“Those buyers who are not domiciled here usually own or buy a country property to enjoy for specific reasons, for example they come to the UK for the summer months to avoid the heat in their own country (in the case of Middle Eastern buyers) or to enjoy the shooting season (in the case of many US buyers) and these buyers will still benefit from the 90 day/night exemption. There are currently no proposals to change the tax regime that will impact individuals domiciled abroad.

“Even for those who decide to leave, most will hold onto their property as they can still use them for 90 days a year, and they provide a safe haven to return to if required and a secure investment in a diversified portfolio. I think non-doms will simply change the way they use their UK homes. I suspect they will come here less, limiting their time to their 90 days when they can.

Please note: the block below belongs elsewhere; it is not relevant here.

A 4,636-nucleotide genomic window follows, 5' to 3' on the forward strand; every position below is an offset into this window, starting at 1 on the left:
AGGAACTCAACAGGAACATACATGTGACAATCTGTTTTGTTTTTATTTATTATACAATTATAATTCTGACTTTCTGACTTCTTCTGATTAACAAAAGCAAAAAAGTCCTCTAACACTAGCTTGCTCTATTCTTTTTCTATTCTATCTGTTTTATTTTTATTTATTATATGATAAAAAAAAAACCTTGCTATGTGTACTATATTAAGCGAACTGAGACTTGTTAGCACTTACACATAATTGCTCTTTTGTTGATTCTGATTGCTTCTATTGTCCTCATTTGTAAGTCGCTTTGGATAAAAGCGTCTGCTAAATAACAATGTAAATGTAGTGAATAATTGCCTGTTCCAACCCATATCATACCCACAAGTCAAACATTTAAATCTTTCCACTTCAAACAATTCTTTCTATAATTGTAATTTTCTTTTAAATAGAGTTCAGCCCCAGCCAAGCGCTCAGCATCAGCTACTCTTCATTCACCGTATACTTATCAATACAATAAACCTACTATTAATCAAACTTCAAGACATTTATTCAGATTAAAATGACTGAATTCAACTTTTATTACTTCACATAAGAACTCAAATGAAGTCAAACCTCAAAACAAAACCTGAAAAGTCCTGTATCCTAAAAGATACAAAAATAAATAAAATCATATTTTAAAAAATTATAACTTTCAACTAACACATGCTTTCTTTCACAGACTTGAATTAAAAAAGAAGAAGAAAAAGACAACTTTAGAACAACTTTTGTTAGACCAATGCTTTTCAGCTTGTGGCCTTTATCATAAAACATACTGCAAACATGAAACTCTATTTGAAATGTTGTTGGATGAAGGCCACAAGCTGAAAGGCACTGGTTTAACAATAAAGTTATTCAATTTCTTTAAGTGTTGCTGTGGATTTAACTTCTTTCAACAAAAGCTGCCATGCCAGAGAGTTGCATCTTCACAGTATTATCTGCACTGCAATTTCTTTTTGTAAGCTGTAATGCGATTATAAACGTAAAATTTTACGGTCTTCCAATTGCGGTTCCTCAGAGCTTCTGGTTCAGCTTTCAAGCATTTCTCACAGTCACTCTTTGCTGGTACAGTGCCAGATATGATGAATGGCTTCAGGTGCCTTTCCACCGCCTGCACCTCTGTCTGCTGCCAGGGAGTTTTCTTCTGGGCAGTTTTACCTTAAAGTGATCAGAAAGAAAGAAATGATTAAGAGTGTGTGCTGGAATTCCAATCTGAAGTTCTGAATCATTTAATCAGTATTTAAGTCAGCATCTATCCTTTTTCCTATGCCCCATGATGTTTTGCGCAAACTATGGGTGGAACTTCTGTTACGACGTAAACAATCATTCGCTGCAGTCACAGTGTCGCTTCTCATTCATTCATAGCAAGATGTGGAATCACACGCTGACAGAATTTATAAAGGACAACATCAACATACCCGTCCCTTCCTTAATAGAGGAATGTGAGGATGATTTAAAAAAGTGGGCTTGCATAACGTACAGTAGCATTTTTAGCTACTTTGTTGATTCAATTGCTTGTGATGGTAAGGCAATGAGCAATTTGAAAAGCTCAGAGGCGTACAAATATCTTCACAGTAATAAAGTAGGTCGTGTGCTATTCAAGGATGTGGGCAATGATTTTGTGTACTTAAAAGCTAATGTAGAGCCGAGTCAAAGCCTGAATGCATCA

“Meanwhile for young families who have made their homes here, they have children happy at good schools and have made friends so are less likely to sell and move away.”


Wealthy international buyers have already factored in changes to the non-dom status

Shaun Drummond, residential sales Director at Harrods Estates

“The new laws are going to bring the UK into line with what is happening generally in advanced economies elsewhere around the world and we are aware of international buyers that have been preparing for potential changes in this kind of legislation for many years now. Wealthy international buyers have already factored in changes to the non-dom status so ultimately, we don’t think this will have much of an impact to the Prime Central London market in the foreseeable future.